Benjamin Franklin Papers

To Benjamin Franklin from Ebenezer Kinnersley, 3 February 1752

From Ebenezer Kinnersley

Printed in Benjamin Franklin, Supplemental Experiments and Observations on Electricity, Part II. … (London, 1753), pp. 99–101.1 (Yale University Library)

Feb. 3, 1752


I have the following experiments to communicate: I held in one hand a wire, which was fasten’d at the other end to the handle of a pump, in order to try whether the stroke from the prime conductor, through my arms, would be any greater, than when convey’d only to the surface of the earth, but could discover no difference.

I placed the needle of a compass on the point of a long pin, and holding it in the atmosphere of the prime conductor, at the distance of about three inches, found it to whirl round, like the flyers of a jack, with great rapidity.

I suspended with silk, a cork ball, about the bigness of a pea, and presented to it, rubbed amber, sealing wax, and sulphur, by each of which it was strongly repelled; then I tried rubbed glass and china, and found that each of these would attract it, until it became electrified again, and then it would be repelled as at first; and while thus repelled by the rubbed glass or china, either of the others when rubbed would attract it. Then I electrified the ball, with the wire of a charged phial, and presented to it rubbed glass (the stopper of a decanter) and a china tea cup, by which it was as strongly repelled, as by the wire; but when I presented either of the other rubbed electrics, it would be strongly attracted, and when I electrified it, by either of these, till it became repelled, it would be attracted by the wire of the phial, but be repelled by its coating.

These experiments surprized me very much, and have induced me to infer the following paradoxes.

1. If a glass globe be placed at one end of a prime conductor, and a sulphur one at the other end, both being equally in good order, and in equal motion, not a spark of fire can be obtain’d from the conductor; but one globe will draw out, as fast as the other gives in.

2. If a phial be suspended on the conductor, with a chain from its coating to the table, and only one of the globes be made use of at a time, 20 turns of the wheel, for instance, will charge it; after which, so many turns of the other wheel will discharge it; and as many more will charge it again.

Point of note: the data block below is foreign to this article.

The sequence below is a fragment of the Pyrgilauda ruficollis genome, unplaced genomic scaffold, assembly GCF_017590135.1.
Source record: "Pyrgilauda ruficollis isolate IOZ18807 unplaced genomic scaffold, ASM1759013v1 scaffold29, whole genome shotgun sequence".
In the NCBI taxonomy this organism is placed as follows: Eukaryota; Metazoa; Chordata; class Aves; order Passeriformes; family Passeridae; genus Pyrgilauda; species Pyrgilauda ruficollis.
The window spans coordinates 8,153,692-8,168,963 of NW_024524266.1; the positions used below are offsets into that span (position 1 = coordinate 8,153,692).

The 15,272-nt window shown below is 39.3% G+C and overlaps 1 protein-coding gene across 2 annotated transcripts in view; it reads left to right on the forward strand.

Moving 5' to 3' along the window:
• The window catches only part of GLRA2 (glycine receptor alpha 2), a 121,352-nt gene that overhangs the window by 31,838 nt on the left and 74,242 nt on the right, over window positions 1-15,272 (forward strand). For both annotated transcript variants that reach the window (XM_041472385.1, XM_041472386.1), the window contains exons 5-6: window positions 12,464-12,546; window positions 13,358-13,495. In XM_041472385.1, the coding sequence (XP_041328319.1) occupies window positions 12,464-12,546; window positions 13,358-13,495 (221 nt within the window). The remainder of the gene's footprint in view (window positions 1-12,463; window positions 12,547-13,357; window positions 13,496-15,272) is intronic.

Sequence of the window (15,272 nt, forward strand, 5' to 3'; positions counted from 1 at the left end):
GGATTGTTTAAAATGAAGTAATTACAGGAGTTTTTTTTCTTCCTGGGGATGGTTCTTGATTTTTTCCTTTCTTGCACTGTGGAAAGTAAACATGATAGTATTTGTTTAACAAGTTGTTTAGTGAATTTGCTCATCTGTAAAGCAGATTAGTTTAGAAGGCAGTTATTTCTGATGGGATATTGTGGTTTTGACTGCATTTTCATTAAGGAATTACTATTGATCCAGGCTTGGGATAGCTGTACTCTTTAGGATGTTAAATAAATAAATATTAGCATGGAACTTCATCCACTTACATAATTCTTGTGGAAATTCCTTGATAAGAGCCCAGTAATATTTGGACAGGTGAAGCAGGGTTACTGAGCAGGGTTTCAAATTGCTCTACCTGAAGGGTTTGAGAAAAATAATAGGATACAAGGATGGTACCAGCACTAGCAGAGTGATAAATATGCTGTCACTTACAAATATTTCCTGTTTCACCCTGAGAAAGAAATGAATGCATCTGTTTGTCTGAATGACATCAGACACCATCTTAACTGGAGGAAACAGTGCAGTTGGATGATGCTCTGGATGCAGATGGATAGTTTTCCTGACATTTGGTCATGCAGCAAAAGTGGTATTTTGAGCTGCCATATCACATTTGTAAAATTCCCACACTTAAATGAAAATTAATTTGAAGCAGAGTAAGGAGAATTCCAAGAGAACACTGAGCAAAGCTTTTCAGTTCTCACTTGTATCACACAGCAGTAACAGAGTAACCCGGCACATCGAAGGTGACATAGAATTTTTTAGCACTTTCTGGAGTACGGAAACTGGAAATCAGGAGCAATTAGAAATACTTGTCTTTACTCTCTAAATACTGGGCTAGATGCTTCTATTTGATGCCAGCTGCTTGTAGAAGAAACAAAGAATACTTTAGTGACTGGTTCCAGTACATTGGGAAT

3. The globes being both in motion, each having a separate conductor, with a phial suspended on one of them, and the chain of it fastned to the other, the phial will become charged; one globe charging positively, the other negatively.

4. The phial being thus charged, hang it in like manner on the other conductor; set both wheels a going again, and the same number of turns that charged it before, will now discharge it; and the same number repeated, will charge it again.

5. When each globe communicates with the same prime conductor, having a chain hanging from it to the table, one of them, when in motion, (but which I can’t say) will draw fire up through the cushion, and discharge it through the chain; the other will draw it up through the chain, and discharge it through the cushion.

I should be glad if you would send to my house for my sulphur globe, and the cushion belonging to it, and make the trial;2 but must caution you not to use chalk on the cushion, some fine powdered sulphur will do better. If, as I expect, you should find the globes to charge the prime conductor differently, I hope you will be able to discover some method of determining which it is that charges positively. I am, &c.

E. Kinnersley

1Letter VII in Supplemental Experiments, 1753, and in 1754 and 1760 editions; Letter VIII in 1769 and 1774 editions.

2BF did so, but the globe was out of repair. See below, p. 269.

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